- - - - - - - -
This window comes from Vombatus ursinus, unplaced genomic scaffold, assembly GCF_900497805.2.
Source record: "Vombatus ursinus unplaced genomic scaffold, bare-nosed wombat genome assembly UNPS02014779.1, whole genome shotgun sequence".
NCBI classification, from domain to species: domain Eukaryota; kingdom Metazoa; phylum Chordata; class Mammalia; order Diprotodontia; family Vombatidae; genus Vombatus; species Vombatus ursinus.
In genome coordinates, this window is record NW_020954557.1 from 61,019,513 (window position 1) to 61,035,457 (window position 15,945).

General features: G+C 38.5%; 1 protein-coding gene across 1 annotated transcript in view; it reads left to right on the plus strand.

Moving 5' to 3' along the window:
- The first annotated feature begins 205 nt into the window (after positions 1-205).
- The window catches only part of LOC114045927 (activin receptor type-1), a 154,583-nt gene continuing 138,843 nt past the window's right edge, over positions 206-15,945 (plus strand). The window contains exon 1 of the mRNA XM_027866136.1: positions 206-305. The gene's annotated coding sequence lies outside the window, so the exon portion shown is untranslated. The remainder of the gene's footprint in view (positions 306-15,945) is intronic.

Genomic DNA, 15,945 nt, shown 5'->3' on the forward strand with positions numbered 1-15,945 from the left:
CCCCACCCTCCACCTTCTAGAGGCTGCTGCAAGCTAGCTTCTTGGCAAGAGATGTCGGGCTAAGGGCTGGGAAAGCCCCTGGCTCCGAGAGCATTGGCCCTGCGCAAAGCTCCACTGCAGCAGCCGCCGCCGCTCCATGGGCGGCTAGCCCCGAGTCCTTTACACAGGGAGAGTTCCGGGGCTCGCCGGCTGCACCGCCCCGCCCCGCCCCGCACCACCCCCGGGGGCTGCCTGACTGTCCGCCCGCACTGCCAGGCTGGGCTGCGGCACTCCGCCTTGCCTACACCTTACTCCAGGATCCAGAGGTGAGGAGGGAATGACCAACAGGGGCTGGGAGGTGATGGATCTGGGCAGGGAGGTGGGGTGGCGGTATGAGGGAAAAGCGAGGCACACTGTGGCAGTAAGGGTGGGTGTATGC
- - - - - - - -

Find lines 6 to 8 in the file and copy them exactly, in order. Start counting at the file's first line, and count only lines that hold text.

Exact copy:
Moving 5' to 3' along the window:
- The first annotated feature begins 205 nt into the window (after positions 1-205).
- The window catches only part of LOC114045927 (activin receptor type-1), a 154,583-nt gene continuing 138,843 nt past the window's right edge, over positions 206-15,945 (plus strand). The window contains exon 1 of the mRNA XM_027866136.1: positions 206-305. The gene's annotated coding sequence lies outside the window, so the exon portion shown is untranslated. The remainder of the gene's footprint in view (positions 306-15,945) is intronic.